Velcro-Backed Tacticool Goodness!

  • Malayan Scouts Embroidered Patch
  • Malayan Scouts Embroidered Patch

Malayan Scouts Embroidered Patch

Malayan Scouts Embroidered Patch

$ 8.25


This patch is a replica based on the patch worn by the Malayan Scouts when a Squadron from 21 SAS Regiment were sent to Malaya, which represents the genesis of the modern Special Air Service.  This patch measures 3.15" x 3" with VELCRO® Brand hook backing.

From Wikipedia:

At the end of the war the British Government could see no need for a SAS type regiment, however, in 1946 it was decided that there was a need for a long term deep penetration commando or SAS unit. A new SAS regiment was raised as part of the Territorial Army. The regiment chosen to take on the SAS mantle was the Artists Rifles. The new 21 SAS Regiment came into existence on 1 January 1947 and took over the Artists Rifles headquarters at Dukes Road, Euston.

In 1950 they raised a squadron to fight in the Korean War. After three months training, they were informed that the squadron would not, after all, be needed in Korea, and instead were sent to serve in the Malayan Emergency. On arrival in Malaya they came under the command of the wartime SAS Brigade commander, Mike Calvert. They became B Squadron, Malayan Scouts (SAS), the other units were A Squadron, which had been formed from 100 local volunteers mostly ex Second World War SAS and Chindits and C Squadron formed from volunteers from Rhodesia, the so-called 'Happy Hundred'. By 1956 the Regiment had been enlarged to five squadrons with the addition of D Squadron and the Parachute Regiment Squadron. After three years service the Rhodesians returned home and were replaced by a New Zealand squadron.

A squadron were based at Ipoh while B and C squadrons were at Johore, during training they pioneered techniques of resupply by helicopter and also set up the "Hearts and Minds" campaign to win over the locals with medical teams going from village to village treating the sick. With the aid of Iban trackers from Borneo they became experts at surviving in the jungle. In 1951 the Malayan Scouts (SAS) had successfully recruited enough men to form a Regimental Headquarters, a headquarters squadron and four operational squadrons over 900 men.[37] The regiment was tasked to seek, find, fix then destroy the terrorists and prevent their infiltration into protected areas. Their tactics would be long range patrols, ambush and tracking the terrorists to their bases. They trained and acquired skills in treejumping, this involved parachuting into the thick jungle canopy and letting your parachute catch on the branches. Brought to a halt the parachutist then cut himself free and lowered himself to the ground by rope.[36] Using inflatable boats for river patrolling, jungle fighting techniques, psychological warfare and booby trapping terrorist supplies.[37] Calvert was invalided back to the United Kingdom in 1951 and replaced by Lieutenant-Colonel John Sloane.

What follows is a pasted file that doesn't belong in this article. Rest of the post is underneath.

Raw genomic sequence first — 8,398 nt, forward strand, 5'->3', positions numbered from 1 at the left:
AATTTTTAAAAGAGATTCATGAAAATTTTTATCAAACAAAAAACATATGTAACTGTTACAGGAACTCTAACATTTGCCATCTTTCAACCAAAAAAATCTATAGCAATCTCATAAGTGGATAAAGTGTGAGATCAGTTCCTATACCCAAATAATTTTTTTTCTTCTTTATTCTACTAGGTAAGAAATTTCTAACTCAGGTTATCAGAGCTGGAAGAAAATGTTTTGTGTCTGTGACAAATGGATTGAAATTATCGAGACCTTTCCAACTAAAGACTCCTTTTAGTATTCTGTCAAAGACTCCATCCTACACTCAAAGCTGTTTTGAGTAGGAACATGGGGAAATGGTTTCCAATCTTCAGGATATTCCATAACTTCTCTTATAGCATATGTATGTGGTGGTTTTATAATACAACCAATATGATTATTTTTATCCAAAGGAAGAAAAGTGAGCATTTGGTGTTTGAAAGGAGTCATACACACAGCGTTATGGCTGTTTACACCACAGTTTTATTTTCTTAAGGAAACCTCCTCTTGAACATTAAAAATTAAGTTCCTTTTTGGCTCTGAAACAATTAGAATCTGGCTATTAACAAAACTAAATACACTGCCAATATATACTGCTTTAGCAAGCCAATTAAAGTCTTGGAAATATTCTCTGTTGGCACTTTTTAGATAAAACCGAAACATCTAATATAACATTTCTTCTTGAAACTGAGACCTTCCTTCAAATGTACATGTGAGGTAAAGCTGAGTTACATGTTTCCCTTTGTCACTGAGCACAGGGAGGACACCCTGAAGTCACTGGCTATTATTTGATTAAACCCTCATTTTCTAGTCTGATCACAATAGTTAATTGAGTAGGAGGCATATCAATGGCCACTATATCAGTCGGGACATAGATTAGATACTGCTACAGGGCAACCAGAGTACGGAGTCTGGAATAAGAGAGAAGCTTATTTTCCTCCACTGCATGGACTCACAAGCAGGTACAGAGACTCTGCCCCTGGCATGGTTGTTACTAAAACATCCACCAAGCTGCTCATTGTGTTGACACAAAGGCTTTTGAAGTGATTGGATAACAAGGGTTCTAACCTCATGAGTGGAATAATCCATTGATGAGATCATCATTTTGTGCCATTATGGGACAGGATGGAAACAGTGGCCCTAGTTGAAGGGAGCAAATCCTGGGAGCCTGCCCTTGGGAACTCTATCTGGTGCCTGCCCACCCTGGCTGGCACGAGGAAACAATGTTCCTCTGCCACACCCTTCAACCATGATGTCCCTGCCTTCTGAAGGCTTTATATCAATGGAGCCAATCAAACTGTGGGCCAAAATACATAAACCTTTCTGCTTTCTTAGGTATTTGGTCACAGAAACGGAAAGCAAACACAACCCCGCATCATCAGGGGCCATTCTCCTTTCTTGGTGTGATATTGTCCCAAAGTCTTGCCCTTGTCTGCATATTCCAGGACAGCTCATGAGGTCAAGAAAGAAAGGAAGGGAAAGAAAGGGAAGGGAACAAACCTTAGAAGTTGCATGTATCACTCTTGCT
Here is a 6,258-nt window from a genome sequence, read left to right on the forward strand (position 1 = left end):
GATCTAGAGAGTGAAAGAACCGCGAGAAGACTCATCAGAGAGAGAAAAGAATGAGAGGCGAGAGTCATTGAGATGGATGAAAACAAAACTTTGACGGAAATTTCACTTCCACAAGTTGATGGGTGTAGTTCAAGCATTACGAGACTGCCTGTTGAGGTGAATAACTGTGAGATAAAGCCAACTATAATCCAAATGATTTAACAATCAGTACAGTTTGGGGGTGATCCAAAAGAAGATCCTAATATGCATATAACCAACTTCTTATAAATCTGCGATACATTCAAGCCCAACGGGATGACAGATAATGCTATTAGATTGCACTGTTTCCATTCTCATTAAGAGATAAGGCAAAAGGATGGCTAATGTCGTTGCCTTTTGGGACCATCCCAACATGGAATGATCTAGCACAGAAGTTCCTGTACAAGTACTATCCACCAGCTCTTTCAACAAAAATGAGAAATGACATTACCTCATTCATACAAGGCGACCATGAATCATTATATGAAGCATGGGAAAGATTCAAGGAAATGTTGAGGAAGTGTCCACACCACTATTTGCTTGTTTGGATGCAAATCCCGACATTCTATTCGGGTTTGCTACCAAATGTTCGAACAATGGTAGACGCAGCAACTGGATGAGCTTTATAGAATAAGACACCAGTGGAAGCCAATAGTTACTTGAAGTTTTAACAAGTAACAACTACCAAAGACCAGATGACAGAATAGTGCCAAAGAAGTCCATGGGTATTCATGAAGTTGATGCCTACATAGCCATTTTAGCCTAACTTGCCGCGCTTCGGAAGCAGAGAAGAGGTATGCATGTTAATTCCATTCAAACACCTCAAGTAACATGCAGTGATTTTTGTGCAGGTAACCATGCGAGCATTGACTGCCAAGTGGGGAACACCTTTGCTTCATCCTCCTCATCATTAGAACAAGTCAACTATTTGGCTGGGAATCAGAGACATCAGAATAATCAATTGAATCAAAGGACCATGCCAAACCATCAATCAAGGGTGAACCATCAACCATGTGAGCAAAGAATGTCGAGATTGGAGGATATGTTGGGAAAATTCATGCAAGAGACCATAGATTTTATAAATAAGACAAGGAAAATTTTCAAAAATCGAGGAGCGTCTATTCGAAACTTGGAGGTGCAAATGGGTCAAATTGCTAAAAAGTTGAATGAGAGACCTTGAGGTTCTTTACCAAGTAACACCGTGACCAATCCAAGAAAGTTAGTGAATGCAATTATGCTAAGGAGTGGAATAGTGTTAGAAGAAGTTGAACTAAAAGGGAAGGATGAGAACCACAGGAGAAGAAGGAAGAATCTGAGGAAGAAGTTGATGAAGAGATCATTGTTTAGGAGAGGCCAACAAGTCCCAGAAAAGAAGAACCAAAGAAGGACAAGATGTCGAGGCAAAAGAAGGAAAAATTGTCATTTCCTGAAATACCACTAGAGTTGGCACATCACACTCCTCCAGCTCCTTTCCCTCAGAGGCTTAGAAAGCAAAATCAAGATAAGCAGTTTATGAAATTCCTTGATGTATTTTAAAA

In February 1951, 54 men from B Squadron carried out the first parachute drop in the campaign in Operation Helsby, which was a major offensive in the River Perak–Belum valley, just south of the Thai border.

The need for a regular army SAS regiment had been recognised, the Malayan Scouts (SAS) were renamed 22 SAS Regiment and formally added to the army list in 1952. However B Squadron was disbanded leaving just A and D Squadrons in service.

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